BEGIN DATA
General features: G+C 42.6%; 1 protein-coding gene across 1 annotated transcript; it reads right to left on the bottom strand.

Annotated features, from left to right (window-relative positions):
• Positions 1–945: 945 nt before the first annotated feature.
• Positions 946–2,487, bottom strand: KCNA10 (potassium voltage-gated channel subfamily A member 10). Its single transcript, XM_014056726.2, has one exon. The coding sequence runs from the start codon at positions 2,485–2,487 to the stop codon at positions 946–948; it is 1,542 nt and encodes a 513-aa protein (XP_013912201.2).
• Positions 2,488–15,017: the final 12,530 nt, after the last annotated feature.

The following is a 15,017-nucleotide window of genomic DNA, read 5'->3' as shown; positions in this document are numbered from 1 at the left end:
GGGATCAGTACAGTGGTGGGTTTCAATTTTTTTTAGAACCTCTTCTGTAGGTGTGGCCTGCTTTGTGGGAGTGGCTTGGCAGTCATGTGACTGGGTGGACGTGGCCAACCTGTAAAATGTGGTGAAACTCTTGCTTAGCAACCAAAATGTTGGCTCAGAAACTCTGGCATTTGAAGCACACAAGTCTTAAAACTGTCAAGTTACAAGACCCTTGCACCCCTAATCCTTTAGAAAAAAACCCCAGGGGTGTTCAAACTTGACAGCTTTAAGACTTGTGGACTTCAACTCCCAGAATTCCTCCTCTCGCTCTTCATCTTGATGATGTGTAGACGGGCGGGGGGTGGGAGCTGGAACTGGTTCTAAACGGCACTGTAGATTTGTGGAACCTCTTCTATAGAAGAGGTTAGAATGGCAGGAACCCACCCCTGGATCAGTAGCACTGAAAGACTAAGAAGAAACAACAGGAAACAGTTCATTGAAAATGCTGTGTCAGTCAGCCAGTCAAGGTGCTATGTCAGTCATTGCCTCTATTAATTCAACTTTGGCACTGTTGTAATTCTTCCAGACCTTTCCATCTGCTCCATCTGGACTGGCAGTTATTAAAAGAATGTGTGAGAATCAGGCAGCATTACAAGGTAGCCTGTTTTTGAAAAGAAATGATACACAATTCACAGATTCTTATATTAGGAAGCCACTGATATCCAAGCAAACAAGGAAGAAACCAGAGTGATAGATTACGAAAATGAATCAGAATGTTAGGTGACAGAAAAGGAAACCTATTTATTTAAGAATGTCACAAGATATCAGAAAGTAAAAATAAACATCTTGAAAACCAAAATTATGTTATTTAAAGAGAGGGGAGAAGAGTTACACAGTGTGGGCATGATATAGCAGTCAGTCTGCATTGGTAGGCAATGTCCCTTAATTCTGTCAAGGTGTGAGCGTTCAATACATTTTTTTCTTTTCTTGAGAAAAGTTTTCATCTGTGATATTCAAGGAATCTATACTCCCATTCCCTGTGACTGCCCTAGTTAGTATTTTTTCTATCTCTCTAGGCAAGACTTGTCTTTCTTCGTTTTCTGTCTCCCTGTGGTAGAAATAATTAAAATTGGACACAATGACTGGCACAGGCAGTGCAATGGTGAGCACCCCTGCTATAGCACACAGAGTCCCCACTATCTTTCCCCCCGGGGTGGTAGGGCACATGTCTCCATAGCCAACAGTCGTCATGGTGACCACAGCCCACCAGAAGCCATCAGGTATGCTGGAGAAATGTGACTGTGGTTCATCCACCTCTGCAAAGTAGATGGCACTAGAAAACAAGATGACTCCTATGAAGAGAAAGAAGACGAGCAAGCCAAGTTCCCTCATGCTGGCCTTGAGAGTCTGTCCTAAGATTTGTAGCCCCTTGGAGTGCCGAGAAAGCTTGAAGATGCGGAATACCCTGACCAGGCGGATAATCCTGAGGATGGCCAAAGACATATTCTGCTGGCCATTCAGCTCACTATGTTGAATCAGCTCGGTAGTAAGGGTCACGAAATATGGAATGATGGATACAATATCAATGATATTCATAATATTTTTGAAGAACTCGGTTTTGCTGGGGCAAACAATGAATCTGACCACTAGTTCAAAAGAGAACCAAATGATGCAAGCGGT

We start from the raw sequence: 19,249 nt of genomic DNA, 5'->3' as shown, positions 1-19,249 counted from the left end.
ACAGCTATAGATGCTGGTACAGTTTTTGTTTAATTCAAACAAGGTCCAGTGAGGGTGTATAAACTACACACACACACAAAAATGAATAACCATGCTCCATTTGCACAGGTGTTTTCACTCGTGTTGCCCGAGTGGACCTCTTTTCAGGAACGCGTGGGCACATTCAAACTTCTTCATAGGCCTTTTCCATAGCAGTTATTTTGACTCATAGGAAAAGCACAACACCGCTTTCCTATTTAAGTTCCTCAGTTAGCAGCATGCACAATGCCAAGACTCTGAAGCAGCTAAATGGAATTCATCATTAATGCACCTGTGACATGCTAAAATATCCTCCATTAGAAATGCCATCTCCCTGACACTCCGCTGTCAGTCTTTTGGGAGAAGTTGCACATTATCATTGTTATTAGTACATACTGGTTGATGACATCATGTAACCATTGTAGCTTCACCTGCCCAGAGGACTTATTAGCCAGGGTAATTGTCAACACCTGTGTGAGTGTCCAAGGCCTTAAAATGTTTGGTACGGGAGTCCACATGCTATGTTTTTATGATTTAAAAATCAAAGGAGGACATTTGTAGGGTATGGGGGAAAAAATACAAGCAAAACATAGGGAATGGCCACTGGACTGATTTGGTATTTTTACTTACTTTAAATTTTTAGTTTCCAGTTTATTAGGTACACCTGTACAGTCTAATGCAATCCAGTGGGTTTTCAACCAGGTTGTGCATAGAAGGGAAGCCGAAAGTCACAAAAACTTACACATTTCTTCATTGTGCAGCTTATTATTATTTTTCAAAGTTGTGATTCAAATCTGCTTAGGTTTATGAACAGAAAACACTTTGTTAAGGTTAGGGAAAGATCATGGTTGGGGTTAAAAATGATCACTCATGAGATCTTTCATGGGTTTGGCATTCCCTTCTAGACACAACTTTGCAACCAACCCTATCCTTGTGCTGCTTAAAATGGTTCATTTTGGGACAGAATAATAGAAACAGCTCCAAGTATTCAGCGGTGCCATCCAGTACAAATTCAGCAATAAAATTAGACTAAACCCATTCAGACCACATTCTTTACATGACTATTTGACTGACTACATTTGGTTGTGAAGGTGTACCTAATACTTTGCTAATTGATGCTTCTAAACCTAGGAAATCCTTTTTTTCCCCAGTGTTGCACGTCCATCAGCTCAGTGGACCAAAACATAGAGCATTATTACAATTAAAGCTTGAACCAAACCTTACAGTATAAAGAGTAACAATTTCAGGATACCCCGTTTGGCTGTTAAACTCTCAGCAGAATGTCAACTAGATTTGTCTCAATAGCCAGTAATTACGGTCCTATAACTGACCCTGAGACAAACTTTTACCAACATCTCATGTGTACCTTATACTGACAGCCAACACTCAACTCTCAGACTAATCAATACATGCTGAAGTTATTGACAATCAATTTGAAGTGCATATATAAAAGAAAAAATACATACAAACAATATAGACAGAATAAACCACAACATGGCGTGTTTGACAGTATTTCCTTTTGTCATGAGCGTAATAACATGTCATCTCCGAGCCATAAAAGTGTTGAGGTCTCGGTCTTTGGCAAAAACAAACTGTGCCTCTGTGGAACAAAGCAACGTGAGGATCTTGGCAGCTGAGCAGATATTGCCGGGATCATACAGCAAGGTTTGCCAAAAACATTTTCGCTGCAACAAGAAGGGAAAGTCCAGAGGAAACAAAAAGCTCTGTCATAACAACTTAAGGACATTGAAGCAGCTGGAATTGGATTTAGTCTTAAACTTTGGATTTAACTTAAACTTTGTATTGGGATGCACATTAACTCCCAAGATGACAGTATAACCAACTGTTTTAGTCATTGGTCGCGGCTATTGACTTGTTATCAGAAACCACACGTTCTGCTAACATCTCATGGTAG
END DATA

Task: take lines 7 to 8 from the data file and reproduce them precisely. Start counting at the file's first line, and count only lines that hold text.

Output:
GGGATCAGTACAGTGGTGGGTTTCAATTTTTTTTAGAACCTCTTCTGTAGGTGTGGCCTGCTTTGTGGGAGTGGCTTGGCAGTCATGTGACTGGGTGGACGTGGCCAACCTGTAAAATGTGGTGAAACTCTTGCTTAGCAACCAAAATGTTGGCTCAGAAACTCTGGCATTTGAAGCACACAAGTCTTAAAACTGTCAAGTTACAAGACCCTTGCACCCCTAATCCTTTAGAAAAAAACCCCAGGGGTGTTCAAACTTGACAGCTTTAAGACTTGTGGACTTCAACTCCCAGAATTCCTCCTCTCGCTCTTCATCTTGATGATGTGTAGACGGGCGGGGGGTGGGAGCTGGAACTGGTTCTAAACGGCACTGTAGATTTGTGGAACCTCTTCTATAGAAGAGGTTAGAATGGCAGGAACCCACCCCTGGATCAGTAGCACTGAAAGACTAAGAAGAAACAACAGGAAACAGTTCATTGAAAATGCTGTGTCAGTCAGCCAGTCAAGGTGCTATGTCAGTCATTGCCTCTATTAATTCAACTTTGGCACTGTTGTAATTCTTCCAGACCTTTCCATCTGCTCCATCTGGACTGGCAGTTATTAAAAGAATGTGTGAGAATCAGGCAGCATTACAAGGTAGCCTGTTTTTGAAAAGAAATGATACACAATTCACAGATTCTTATATTAGGAAGCCACTGATATCCAAGCAAACAAGGAAGAAACCAGAGTGATAGATTACGAAAATGAATCAGAATGTTAGGTGACAGAAAAGGAAACCTATTTATTTAAGAATGTCACAAGATATCAGAAAGTAAAAATAAACATCTTGAAAACCAAAATTATGTTATTTAAAGAGAGGGGAGAAGAGTTACACAGTGTGGGCATGATATAGCAGTCAGTCTGCATTGGTAGGCAATGTCCCTTAATTCTGTCAAGGTGTGAGCGTTCAATACATTTTTTTCTTTTCTTGAGAAAAGTTTTCATCTGTGATATTCAAGGAATCTATACTCCCATTCCCTGTGACTGCCCTAGTTAGTATTTTTTCTATCTCTCTAGGCAAGACTTGTCTTTCTTCGTTTTCTGTCTCCCTGTGGTAGAAATAATTAAAATTGGACACAATGACTGGCACAGGCAGTGCAATGGTGAGCACCCCTGCTATAGCACACAGAGTCCCCACTATCTTTCCCCCCGGGGTGGTAGGGCACATGTCTCCATAGCCAACAGTCGTCATGGTGACCACAGCCCACCAGAAGCCATCAGGTATGCTGGAGAAATGTGACTGTGGTTCATCCACCTCTGCAAAGTAGATGGCACTAGAAAACAAGATGACTCCTATGAAGAGAAAGAAGACGAGCAAGCCAAGTTCCCTCATGCTGGCCTTGAGAGTCTGTCCTAAGATTTGTAGCCCCTTGGAGTGCCGAGAAAGCTTGAAGATGCGGAATACCCTGACCAGGCGGATAATCCTGAGGATGGCCAAAGACATATTCTGCTGGCCATTCAGCTCACTATGTTGAATCAGCTCGGTAGTAAGGGTCACGAAATATGGAATGATGGATACAATATCAATGATATTCATAATATTTTTGAAGAACTCGGTTTTGCTGGGGCAAACAATGAATCTGACCACTAGTTCAAAAGAGAACCAAATGATGCAAGCGGT

We start from the raw sequence: 19,249 nt of genomic DNA, 5'->3' as shown, positions 1-19,249 counted from the left end.